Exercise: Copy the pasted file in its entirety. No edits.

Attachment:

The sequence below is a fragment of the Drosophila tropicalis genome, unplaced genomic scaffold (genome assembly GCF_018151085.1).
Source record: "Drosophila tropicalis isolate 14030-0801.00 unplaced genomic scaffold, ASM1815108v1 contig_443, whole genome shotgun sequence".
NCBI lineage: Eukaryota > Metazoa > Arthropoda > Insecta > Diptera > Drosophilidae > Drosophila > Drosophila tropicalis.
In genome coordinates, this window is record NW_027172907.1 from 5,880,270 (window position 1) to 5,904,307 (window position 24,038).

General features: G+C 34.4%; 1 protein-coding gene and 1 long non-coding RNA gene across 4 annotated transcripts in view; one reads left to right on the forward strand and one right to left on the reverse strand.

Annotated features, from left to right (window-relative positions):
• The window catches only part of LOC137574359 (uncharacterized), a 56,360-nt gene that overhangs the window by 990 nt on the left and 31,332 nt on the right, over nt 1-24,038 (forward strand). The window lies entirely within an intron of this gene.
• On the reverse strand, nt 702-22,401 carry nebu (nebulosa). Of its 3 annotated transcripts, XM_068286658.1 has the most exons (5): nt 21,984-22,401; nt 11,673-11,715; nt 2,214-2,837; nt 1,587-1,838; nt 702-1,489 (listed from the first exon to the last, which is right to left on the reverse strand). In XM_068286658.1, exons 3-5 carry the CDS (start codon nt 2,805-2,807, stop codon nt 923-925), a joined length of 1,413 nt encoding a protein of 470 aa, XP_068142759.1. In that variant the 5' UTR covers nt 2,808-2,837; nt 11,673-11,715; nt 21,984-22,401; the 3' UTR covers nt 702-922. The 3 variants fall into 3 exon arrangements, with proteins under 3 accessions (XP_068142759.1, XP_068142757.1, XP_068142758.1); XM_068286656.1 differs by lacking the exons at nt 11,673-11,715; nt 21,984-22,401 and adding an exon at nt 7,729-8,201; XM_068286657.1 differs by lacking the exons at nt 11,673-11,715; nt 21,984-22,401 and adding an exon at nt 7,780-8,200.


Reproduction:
The sequence below is a fragment of the Drosophila tropicalis genome, unplaced genomic scaffold (genome assembly GCF_018151085.1).
Source record: "Drosophila tropicalis isolate 14030-0801.00 unplaced genomic scaffold, ASM1815108v1 contig_443, whole genome shotgun sequence".
NCBI lineage: Eukaryota > Metazoa > Arthropoda > Insecta > Diptera > Drosophilidae > Drosophila > Drosophila tropicalis.
In genome coordinates, this window is record NW_027172907.1 from 5,880,270 (window position 1) to 5,904,307 (window position 24,038).

General features: G+C 34.4%; 1 protein-coding gene and 1 long non-coding RNA gene across 4 annotated transcripts in view; one reads left to right on the forward strand and one right to left on the reverse strand.

Annotated features, from left to right (window-relative positions):
• The window catches only part of LOC137574359 (uncharacterized), a 56,360-nt gene that overhangs the window by 990 nt on the left and 31,332 nt on the right, over nt 1-24,038 (forward strand). The window lies entirely within an intron of this gene.
• On the reverse strand, nt 702-22,401 carry nebu (nebulosa). Of its 3 annotated transcripts, XM_068286658.1 has the most exons (5): nt 21,984-22,401; nt 11,673-11,715; nt 2,214-2,837; nt 1,587-1,838; nt 702-1,489 (listed from the first exon to the last, which is right to left on the reverse strand). In XM_068286658.1, exons 3-5 carry the CDS (start codon nt 2,805-2,807, stop codon nt 923-925), a joined length of 1,413 nt encoding a protein of 470 aa, XP_068142759.1. In that variant the 5' UTR covers nt 2,808-2,837; nt 11,673-11,715; nt 21,984-22,401; the 3' UTR covers nt 702-922. The 3 variants fall into 3 exon arrangements, with proteins under 3 accessions (XP_068142759.1, XP_068142757.1, XP_068142758.1); XM_068286656.1 differs by lacking the exons at nt 11,673-11,715; nt 21,984-22,401 and adding an exon at nt 7,729-8,201; XM_068286657.1 differs by lacking the exons at nt 11,673-11,715; nt 21,984-22,401 and adding an exon at nt 7,780-8,200.